The most important aspect of this process is to have your bed as ready as possible, at the ideal time for planting wildflower seeds.
The secret to success is to produce wildflower seeds at the perfect time so that they grow immediately and defeat weeds at their own game.
The ideal time? It depends on where you live. If you are in zones one through six, you should plant in the spring. If you are in zones 7 through 11, you are likely to grow in the fall. Wildflower seeds like warm soil. They will germinate better with a soil temperature of 20 to 20 degrees Celsius.
So if you live in a colder region, you should wait until late spring to plant. There is no point in growing when the soil temperature is 45 degrees, and the seeds stay there while some of the weeds germinate.
It would be much better to continue working on the soil as described above until the soil temperature reaches 68 degrees. I’ll repeat, just in case you missed it before.
Do not handle the ground more in-depth than an inch. Now, to plant the seeds of wildflowers.
The best way to produce your wildflower seeds is to distribute them with a small portable spreader or apply them in a way that mimics this technique.
To get the best coverage, you should mix the seeds well with dry sand, vermiculite, or pot soil to increase the volume before spreading them.
It is much easier to evenly distribute 5 pounds of granular material over an area than 8 ounces.
When laying the seeds, walk-in straight lines from one end of the bed to the other.
Then, do the same thing on the ground side in a crisscross pattern until the first set of steps you took. This will provide a complete and uniform distribution.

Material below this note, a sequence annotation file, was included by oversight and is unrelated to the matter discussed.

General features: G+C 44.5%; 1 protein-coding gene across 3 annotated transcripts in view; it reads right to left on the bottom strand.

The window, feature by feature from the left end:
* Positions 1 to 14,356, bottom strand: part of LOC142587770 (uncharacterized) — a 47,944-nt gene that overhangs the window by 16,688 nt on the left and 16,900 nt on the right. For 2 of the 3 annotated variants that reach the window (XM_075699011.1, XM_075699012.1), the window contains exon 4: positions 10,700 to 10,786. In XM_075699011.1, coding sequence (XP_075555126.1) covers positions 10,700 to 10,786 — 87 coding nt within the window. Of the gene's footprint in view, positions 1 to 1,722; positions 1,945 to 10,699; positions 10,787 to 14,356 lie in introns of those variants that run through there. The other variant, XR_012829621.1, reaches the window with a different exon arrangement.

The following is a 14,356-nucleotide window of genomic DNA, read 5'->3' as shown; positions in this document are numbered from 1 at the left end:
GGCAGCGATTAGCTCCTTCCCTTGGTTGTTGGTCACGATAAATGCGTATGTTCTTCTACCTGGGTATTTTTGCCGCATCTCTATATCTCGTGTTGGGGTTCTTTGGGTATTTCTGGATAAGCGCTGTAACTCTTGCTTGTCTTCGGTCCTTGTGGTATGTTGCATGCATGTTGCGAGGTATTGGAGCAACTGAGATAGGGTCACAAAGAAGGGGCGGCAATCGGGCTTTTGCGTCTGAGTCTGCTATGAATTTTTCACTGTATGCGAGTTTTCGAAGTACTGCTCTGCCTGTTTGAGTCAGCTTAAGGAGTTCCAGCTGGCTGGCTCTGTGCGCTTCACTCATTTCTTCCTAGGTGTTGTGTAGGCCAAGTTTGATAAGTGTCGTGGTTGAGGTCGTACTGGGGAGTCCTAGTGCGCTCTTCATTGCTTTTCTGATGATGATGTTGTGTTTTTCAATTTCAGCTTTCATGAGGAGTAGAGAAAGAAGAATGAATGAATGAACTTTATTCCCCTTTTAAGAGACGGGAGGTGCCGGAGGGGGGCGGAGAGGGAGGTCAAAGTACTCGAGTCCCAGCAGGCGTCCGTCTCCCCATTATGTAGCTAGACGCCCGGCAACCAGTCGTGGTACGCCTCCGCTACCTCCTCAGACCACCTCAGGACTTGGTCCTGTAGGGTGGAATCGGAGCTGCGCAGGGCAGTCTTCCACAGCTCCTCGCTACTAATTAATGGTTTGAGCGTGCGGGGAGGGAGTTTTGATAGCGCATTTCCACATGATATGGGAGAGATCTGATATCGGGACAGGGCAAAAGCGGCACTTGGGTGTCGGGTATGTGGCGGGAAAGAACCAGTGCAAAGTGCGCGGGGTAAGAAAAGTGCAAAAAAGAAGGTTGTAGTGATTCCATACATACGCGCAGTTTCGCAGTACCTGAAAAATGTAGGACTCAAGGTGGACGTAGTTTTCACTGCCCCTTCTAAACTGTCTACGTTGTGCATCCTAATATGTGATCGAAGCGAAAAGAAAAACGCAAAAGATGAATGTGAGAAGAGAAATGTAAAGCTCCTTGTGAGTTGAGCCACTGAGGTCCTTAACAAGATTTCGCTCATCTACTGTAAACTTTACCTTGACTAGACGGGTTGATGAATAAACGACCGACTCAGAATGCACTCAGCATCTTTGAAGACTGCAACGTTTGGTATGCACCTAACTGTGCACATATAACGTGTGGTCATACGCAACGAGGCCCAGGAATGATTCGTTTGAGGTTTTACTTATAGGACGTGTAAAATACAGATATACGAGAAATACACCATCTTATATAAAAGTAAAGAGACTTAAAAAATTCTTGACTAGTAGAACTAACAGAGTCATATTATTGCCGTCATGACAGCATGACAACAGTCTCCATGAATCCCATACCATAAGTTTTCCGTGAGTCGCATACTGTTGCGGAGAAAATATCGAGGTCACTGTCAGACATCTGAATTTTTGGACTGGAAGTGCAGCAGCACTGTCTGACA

That is why you should mix the seeds with some filler material before you start so that you have enough volume to work with and can cover the area thoroughly and evenly.
You can visit www.wildseedfarms.com and order a catalog or call the toll free number.
his company publishes one of the most complete and informative catalogs I have ever seen.
They have a color photo of each variety, along with a good description.
They even tell you what percentage of seeds you can expect to germinate, and it varies from variety to type, so they list that information for each matrix.
They also tell you how long each variety takes to grow and what the ideal soil temperature is.
They inform you how many seeds are in each package, how many seeds per kilo, and how much seed you need to cover a given area. Wildflower seeds have germination periods of 6 to 28 days, so you should keep this in mind when planning your garden.
If you select a variety with a germination period of 28 days, you should choose a second variety with a much faster germination period and mix them before sowing.
If you were to sow only seeds with a germination period of 28 days, weeds would jump over wildflowers and would probably end up with a weed garden.
When you mix seeds with different germination periods, the fastest germinating roots appear very quickly and act as an auxiliary crop for the seeds that need the most time, keeping weeds and birds away until all seeds can germinate.
Good luck with your wildflower garden! Have fun and enjoy it.